Batman Incorporated: Bruce Wayne Takes on the World (Again)
Posted by Jason Wilkins on May 28, 2012
Riding high on the Second Wave of DC’s New 52, Morrison and Burnham streamline the Dark Knight’s global corporate takeover.
Humiliating Confession #1: While researching this column, I initially googled Batman Confidential.
Humiliating Confession #2: While researching a future column spotlighting the forthcoming Batman: Earth One, I searched for Batman: Year One.
Snicker all you want, but as a collector, reviewer, and columnist preaching the four-color word to the masses, I’ve seen a lot of books come and go, over the years – something in the range of 50% of them were probably Batman-related. All kidding aside, my confusion (in my defense, it felt more like ingrained muscle memory, really) made me wonder if the world really needed another Batman book.
And come on, isn’t Batman Incorporated just Batman and the Outsiders on a larger scale?
The answer to this question is an unqualified “No.” More than just an explosion of the core idea of Batman and the Outsiders or the Silver Age inspiration of Morrison’s new millennium take on a global “club” of Batmen, Incorporated represents the cutting edge of superhero storytelling and marketing. Although steeped in lush history of the Bat-Family, Batman Incorporated transcends the trend towards nostalgia-based titles, injecting a healthy shot of social commentary into the mix. With a corporate structure providing the basis for his network of agents and Bruce Wayne’s use of the media to sell the product, Morrison asks a very thought-provoking, not to mention relevant, question of his audience: When does modern myth-making meet the concept of branding?
In a fast-paced, You Tube world, branding, whether it’s personal, corporate, or even spiritual, is a driving force behind many success stories. DC’s new logo is a prime example of a corporate giant repositioning itself to best take advantage of new technology, delivery platforms, and buying trends. Designed for use across a wide variety of media, the logo is intended to expand the publisher’s brand into emerging markets. If DC’s logo doesn’t convince you of their obsession with branding, then consider the New 52, itself – a massive exercise in rebranding, if there ever was one.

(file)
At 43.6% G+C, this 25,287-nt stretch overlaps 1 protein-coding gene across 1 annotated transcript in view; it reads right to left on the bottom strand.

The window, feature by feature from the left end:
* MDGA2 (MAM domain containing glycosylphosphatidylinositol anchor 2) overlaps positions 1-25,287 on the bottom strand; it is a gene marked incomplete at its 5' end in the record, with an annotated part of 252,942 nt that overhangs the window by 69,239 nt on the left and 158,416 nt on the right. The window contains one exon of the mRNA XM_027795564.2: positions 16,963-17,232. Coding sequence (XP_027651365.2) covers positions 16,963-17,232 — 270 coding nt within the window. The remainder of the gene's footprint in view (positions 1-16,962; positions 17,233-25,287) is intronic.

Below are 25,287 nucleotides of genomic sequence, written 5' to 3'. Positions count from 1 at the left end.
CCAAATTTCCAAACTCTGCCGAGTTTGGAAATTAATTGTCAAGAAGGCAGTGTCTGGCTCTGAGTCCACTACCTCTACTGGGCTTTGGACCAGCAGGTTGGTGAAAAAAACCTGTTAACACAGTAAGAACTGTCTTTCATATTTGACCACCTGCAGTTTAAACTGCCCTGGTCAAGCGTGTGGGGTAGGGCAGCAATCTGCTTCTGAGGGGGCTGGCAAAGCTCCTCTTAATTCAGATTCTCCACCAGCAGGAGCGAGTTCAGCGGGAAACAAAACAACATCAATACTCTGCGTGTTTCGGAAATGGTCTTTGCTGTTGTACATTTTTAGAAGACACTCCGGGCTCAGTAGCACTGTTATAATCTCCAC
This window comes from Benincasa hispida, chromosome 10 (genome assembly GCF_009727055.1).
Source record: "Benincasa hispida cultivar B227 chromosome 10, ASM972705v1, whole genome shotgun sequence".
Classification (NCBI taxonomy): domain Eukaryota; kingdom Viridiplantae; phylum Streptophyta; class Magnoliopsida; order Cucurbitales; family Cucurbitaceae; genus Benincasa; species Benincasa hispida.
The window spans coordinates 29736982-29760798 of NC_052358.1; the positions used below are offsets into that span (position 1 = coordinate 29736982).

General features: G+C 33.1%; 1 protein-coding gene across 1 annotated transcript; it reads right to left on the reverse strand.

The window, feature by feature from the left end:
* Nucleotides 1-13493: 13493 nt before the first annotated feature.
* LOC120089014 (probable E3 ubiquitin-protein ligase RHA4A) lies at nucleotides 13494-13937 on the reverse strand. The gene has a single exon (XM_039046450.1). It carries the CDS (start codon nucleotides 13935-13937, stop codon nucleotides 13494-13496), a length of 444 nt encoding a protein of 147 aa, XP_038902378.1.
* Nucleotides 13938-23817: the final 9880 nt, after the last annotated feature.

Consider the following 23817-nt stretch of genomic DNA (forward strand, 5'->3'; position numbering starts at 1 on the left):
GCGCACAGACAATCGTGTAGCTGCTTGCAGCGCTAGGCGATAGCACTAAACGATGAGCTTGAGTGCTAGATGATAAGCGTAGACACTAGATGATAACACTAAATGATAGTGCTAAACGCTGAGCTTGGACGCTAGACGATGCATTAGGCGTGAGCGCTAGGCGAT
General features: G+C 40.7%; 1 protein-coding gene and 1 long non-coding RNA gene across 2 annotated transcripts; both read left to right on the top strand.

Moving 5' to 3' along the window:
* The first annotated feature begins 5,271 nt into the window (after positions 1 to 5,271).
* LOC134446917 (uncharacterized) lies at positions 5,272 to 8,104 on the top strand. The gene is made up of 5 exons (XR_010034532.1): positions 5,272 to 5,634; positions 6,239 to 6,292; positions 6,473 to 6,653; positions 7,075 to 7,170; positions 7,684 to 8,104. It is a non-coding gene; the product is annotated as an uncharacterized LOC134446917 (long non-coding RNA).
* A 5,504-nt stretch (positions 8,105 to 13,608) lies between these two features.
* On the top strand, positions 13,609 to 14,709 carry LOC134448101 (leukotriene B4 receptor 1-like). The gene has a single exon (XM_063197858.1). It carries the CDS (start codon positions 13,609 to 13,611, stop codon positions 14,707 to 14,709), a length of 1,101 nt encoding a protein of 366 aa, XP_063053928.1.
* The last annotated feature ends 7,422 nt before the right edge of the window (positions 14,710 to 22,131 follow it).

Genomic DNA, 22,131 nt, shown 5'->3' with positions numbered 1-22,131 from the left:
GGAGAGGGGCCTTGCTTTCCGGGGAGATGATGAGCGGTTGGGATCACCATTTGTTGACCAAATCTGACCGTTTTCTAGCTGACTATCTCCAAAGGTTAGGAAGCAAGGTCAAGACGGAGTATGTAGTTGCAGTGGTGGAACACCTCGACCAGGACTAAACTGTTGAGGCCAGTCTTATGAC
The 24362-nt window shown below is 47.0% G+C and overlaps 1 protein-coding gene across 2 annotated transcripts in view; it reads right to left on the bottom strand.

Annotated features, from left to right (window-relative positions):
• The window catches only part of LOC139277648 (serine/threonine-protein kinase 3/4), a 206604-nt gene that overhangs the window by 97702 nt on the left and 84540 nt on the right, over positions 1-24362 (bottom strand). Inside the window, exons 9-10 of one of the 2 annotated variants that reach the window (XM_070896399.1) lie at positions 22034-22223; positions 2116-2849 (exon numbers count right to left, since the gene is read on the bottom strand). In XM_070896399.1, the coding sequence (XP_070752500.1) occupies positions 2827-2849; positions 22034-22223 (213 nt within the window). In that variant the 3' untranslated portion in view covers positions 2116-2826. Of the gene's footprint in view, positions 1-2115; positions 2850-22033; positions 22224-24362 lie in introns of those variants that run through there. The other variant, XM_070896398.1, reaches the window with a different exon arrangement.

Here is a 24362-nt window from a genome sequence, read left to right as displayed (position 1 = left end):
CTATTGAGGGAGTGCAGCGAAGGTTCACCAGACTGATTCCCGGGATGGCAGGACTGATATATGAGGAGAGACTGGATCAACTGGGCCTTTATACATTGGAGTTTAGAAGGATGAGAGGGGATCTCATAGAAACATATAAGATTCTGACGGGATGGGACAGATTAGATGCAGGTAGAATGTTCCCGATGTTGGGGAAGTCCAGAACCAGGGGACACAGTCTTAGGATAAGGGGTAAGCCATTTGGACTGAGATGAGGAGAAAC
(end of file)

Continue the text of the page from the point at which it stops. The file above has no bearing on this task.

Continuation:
Oh and there’s that little movie by Chris Nolan coming out this summer. You’ve probably heard about it. It’s called The Dark Knight Rises and if the timing of this release of a high-profile Batman book doesn’t strike you as coincidental in the months leading up to the movie opening, then you’re right on the money. It may not be the full-on media blitzkrieg that accompanied Burton’s Batman back in the day, but rest assured DC and the WB know what they’re about, when it comes to marketing tactics.
This is essentially Morrison’s intent with Batman Incorporated – the repositioning of the Dark Knight for prime accessibility by a wider, more sophisticated audience. Even as Bruce Wayne elevates his alter ego onto a par with his more powerful colleagues such as Superman, Morrison reminds us all just how influential and far-reaching the shadow of the Bat really is.
Thankfully, Morrison is a consummate craftsman, who despite past controversy and a twisted imagination, has a deep love and respect for his chosen medium and refrains from a heavy hand with his themes. In fact, this incarnation of Incorporated embraces the pared-down spirit driving DC’s New 52, with Morrison streamlining the convoluted plotlines of the first volume while still retaining its distinctive flavor.
Somewhat picking up where the previous series left off, Talia’s secret organization Leviathan is still the main antagonist for Bruce and Damien Wayne, lending the story a pulpy, family twist. Previous plot points are neatly summarized, even as Morrison drives the current chapter forward, dropping hints (and no doubt a red herring or two) of future developments. If it wasn’t for some confusing, if titillating, references to events from DC continuity pre-Flashpoint, then this issue would be nearly perfect.
Whether there’s a need for another Bat-title or not, Batman Incorporated #1 is well worth the price of admission. There are few comics on the stands today that pack as much storytelling punch per page as the first issue of this volume, while challenging the audience to redefine their notion of the modern superhero myth.
Relevant, rocking comics for the Modern Age. It can’t get much better than that.
Batman Incorporated #1 Vol. 2, Grant Morrison (W), Chris Burnham (A).DC Comics, ongoing series, $3.99. Released on May 23, 2012.
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